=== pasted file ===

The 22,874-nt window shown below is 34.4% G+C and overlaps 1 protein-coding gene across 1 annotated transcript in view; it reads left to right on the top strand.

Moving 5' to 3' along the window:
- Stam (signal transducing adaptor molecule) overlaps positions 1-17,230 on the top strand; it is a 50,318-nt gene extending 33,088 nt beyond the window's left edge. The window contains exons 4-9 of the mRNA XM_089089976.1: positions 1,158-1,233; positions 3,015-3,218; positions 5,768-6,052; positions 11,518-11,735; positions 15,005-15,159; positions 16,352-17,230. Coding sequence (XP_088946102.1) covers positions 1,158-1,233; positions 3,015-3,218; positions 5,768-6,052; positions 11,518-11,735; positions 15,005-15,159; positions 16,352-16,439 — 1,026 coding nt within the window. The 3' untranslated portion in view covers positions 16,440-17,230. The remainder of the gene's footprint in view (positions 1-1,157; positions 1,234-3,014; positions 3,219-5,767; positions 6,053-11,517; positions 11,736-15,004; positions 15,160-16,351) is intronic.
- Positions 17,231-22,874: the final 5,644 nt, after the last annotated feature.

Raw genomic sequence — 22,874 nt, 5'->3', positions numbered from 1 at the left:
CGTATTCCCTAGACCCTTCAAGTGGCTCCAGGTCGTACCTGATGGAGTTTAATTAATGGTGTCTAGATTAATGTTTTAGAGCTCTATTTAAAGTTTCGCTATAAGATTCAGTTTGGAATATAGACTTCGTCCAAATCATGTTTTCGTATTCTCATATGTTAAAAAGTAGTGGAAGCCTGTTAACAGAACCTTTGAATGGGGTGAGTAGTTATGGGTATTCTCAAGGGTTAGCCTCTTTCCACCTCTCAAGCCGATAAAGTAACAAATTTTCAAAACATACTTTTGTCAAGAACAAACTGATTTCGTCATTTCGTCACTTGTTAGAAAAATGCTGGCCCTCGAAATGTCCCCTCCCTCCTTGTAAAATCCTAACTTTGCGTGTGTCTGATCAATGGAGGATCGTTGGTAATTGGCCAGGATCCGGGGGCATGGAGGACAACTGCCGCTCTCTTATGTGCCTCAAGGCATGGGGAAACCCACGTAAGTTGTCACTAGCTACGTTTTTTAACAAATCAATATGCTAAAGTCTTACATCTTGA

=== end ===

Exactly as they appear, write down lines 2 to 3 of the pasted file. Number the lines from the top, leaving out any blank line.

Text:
Moving 5' to 3' along the window:
- Stam (signal transducing adaptor molecule) overlaps positions 1-17,230 on the top strand; it is a 50,318-nt gene extending 33,088 nt beyond the window's left edge. The window contains exons 4-9 of the mRNA XM_089089976.1: positions 1,158-1,233; positions 3,015-3,218; positions 5,768-6,052; positions 11,518-11,735; positions 15,005-15,159; positions 16,352-17,230. Coding sequence (XP_088946102.1) covers positions 1,158-1,233; positions 3,015-3,218; positions 5,768-6,052; positions 11,518-11,735; positions 15,005-15,159; positions 16,352-16,439 — 1,026 coding nt within the window. The 3' untranslated portion in view covers positions 16,440-17,230. The remainder of the gene's footprint in view (positions 1-1,157; positions 1,234-3,014; positions 3,219-5,767; positions 6,053-11,517; positions 11,736-15,004; positions 15,160-16,351) is intronic.